Lauren Saunders' Letter to Oppose H.R. 5 the Regulatory Accountability Act of 2017

January 10, 2017

Dear Representative:

The National Consumer Law Center® (NCLC®), on behalf of its low income clients, strongly opposes H.R. 5, the Regulatory Accountability Act of 2017 (RAA), which will be voted on this week. Since 1969, the nonprofit NCLC has worked for consumer justice and economic security for low-income and other disadvantaged people, including older adults, in the U.S. through its expertise in policy analysis and advocacy, publications, litigation, expert witness services, and training.

H.R. 5 is a compilation of radical and harmful legislative proposals that will permanently cripple Congress’ ability to protect the public. The bill rigs the system against new safeguards in favor paralysis and elimination of important protections. The bill is just as dangerous and extreme as the REINS Act (H.R. 26) and the Midnight Rules Relief Act (H.R. 21), which we also oppose.

All of these bills are designed to make it as difficult as possible for federal agencies to implement existing or new laws to protect the public from dangerous financial products, pollutants in our air and water, hazards in the workplace, tainted food and drugs, or unsafe toys and consumer goods. On the other hand, deregulatory actions that repeal existing protections are exempt by virtue of the legislation’s myopic focus on “costs” to corporate special interests instead of “benefits” to the public. In short, the legislation will create a double standard in our system that favors industry calls for deregulation over new public protections, “fast-tracking” the repeal of rules while paralyzing the creation of new ones.

The new version of the RAA, introduced in this Congress, takes the previous RAA legislation and folds in several destructive pieces of other so-called regulatory reform bills including: the misnamed Small Business Regulatory Flexibility Act, the Require Evaluation before Implementing Executive Wishlists Act (REVIEW Act), the All Economic Regulations are Transparent Act (ALERT Act), the Separation of Powers Restoration Act and the Providing Accountability Through Transparency Act. These pieces of other bills seek to worsen an already destructive bill and add several more corrosive layers seeking to dismantle our public protections. The current rulemaking process is already plagued with lengthy delays, undue influence by regulated industries, and convoluted court challenges.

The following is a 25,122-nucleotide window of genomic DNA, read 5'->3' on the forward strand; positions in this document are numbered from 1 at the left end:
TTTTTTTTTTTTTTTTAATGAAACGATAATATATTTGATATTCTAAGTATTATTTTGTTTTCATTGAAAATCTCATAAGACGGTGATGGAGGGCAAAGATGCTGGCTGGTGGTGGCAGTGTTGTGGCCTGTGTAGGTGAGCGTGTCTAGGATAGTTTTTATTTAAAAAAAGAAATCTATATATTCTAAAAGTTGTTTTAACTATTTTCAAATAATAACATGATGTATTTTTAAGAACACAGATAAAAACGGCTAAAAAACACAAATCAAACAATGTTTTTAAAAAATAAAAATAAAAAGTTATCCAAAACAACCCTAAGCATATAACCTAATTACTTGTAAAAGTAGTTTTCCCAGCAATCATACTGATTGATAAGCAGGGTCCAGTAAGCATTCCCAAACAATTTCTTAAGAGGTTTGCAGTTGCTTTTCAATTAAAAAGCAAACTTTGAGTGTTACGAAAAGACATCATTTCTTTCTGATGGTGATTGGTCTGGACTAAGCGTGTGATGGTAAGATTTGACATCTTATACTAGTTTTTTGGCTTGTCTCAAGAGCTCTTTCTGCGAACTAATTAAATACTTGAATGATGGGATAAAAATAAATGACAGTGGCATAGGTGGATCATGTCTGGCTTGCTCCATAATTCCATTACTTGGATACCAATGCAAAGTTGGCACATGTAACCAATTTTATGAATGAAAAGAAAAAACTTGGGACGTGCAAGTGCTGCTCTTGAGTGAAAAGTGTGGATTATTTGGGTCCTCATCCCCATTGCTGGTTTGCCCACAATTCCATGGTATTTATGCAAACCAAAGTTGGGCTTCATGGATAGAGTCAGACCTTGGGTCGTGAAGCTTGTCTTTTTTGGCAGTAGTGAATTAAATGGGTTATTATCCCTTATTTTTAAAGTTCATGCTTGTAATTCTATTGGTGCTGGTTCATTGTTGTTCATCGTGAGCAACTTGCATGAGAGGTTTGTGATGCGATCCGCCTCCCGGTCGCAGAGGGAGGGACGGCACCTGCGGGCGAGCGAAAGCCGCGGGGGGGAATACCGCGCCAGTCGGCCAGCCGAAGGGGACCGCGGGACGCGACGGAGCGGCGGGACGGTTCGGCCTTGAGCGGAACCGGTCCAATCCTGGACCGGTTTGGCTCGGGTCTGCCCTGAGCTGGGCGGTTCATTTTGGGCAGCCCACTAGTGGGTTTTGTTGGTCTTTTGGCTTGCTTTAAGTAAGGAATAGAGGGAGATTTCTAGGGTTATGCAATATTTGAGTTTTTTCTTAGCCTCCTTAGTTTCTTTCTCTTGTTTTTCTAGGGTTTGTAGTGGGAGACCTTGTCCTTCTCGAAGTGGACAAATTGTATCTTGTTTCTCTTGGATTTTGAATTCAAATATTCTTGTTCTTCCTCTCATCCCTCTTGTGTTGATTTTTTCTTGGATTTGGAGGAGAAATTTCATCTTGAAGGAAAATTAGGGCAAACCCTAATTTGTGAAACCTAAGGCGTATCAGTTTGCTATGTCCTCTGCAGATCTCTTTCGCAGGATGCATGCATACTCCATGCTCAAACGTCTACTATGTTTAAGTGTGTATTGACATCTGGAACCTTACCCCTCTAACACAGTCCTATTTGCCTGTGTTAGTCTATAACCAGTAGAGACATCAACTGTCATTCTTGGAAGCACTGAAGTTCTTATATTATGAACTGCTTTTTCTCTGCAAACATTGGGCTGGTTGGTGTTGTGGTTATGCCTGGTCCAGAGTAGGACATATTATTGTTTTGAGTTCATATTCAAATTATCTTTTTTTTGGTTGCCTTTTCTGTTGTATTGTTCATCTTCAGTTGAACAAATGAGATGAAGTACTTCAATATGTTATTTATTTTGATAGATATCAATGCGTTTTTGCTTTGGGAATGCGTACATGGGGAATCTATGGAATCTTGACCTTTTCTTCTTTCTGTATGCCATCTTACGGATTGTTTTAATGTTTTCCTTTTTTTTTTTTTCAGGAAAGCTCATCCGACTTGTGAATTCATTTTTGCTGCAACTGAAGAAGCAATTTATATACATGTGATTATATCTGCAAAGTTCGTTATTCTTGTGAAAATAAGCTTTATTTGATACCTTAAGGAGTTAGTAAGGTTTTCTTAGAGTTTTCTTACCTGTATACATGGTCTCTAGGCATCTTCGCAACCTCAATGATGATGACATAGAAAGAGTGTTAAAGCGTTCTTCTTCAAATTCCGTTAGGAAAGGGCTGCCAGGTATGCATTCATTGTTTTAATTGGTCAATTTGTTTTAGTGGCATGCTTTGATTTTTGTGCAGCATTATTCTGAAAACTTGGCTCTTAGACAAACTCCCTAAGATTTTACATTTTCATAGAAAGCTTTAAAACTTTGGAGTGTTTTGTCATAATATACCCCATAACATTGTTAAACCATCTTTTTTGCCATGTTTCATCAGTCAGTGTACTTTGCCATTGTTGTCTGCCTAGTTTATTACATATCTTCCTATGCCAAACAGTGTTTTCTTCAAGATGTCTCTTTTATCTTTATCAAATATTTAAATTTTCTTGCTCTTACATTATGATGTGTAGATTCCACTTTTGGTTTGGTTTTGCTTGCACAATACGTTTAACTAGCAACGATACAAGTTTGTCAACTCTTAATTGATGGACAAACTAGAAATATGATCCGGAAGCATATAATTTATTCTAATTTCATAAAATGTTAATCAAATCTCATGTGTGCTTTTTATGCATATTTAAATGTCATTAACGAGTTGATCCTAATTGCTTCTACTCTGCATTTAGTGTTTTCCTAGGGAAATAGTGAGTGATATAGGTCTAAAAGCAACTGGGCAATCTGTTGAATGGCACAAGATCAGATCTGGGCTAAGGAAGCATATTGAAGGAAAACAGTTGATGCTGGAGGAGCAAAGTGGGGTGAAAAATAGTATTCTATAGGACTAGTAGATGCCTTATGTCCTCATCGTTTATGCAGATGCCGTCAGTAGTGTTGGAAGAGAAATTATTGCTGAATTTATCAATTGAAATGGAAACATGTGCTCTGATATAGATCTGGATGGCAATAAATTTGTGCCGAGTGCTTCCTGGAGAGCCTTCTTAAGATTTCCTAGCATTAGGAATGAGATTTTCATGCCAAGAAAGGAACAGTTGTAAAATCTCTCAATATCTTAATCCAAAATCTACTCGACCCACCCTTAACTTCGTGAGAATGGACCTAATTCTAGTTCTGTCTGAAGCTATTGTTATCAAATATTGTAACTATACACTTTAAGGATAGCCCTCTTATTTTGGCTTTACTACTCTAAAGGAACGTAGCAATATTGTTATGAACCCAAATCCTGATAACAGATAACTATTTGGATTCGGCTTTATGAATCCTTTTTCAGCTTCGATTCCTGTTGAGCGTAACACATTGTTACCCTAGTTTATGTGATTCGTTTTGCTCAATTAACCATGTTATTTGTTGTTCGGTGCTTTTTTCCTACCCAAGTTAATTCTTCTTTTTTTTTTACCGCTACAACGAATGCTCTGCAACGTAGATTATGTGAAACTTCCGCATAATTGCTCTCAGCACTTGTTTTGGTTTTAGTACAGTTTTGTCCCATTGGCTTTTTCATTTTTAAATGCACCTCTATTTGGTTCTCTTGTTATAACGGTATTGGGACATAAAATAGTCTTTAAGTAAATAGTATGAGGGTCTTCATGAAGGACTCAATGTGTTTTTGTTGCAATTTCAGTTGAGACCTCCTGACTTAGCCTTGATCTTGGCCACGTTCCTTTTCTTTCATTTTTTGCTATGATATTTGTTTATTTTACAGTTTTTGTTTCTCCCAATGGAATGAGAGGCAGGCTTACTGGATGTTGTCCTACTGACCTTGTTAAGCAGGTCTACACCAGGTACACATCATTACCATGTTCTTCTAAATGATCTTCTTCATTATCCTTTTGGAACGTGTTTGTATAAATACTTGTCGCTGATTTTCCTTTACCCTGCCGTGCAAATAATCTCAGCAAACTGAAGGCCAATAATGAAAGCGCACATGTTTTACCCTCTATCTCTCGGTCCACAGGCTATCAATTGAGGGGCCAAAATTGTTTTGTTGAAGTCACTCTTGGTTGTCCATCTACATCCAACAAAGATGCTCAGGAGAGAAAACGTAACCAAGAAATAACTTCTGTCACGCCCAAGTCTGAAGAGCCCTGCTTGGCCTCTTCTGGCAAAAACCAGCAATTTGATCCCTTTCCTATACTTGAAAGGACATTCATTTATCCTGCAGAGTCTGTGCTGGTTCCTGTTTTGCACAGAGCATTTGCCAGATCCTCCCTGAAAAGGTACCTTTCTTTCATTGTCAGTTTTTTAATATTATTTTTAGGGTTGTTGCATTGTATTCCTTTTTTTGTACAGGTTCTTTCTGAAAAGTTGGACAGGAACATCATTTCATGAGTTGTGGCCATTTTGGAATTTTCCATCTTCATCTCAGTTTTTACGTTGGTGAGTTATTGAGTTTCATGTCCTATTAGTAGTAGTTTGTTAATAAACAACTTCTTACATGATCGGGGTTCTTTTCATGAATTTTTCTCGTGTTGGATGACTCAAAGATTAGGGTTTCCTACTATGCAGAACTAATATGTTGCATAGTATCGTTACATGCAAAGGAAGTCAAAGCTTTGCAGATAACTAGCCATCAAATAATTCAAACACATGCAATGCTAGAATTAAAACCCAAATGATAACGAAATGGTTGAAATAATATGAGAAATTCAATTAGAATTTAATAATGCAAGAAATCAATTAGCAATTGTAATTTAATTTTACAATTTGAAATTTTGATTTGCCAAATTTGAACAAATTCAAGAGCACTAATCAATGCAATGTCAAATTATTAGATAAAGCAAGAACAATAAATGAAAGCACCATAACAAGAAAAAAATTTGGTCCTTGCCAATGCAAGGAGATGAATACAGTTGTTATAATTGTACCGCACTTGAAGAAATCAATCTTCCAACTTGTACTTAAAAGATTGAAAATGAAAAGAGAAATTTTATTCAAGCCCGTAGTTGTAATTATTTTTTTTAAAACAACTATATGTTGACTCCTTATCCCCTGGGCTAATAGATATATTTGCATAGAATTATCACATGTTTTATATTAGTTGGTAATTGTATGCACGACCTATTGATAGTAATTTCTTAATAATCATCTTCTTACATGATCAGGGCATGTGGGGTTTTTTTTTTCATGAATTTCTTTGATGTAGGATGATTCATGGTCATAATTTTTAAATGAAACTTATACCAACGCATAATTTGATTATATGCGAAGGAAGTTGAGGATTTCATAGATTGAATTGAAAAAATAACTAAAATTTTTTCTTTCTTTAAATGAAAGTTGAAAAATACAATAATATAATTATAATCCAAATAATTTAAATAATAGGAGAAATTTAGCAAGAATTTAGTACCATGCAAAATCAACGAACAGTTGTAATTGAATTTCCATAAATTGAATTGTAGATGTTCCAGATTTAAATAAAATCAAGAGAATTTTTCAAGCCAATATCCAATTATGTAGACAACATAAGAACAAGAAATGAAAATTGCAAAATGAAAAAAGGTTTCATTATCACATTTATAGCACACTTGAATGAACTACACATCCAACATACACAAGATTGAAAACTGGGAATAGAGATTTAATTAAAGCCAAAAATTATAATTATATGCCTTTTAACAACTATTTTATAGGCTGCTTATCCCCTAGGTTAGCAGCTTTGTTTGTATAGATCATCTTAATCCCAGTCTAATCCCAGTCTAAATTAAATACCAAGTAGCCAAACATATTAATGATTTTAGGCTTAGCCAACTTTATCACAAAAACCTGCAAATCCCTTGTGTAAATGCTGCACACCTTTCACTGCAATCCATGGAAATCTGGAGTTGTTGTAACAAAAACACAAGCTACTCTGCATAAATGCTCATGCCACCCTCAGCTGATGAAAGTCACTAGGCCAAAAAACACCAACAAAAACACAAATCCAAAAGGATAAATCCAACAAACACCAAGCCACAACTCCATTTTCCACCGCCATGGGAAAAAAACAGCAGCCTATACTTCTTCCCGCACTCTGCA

Title I of this bill would make each of these problems substantially worse. It adds 74 new bureaucratic analytical requirements to the Administrative Procedure Act and requires federal agencies to conduct estimates of all the “indirect” costs and benefits of proposed rules and all potential alternatives without providing any definition of what constitutes, or more importantly, does not constitute an indirect cost. The legislation would significantly increase the demands on already constrained agency resources to produce the analyses and findings that would be required to finalize any new rule. Thus, the RAA is designed to further obstruct and delay rulemaking rather than improve the regulatory process.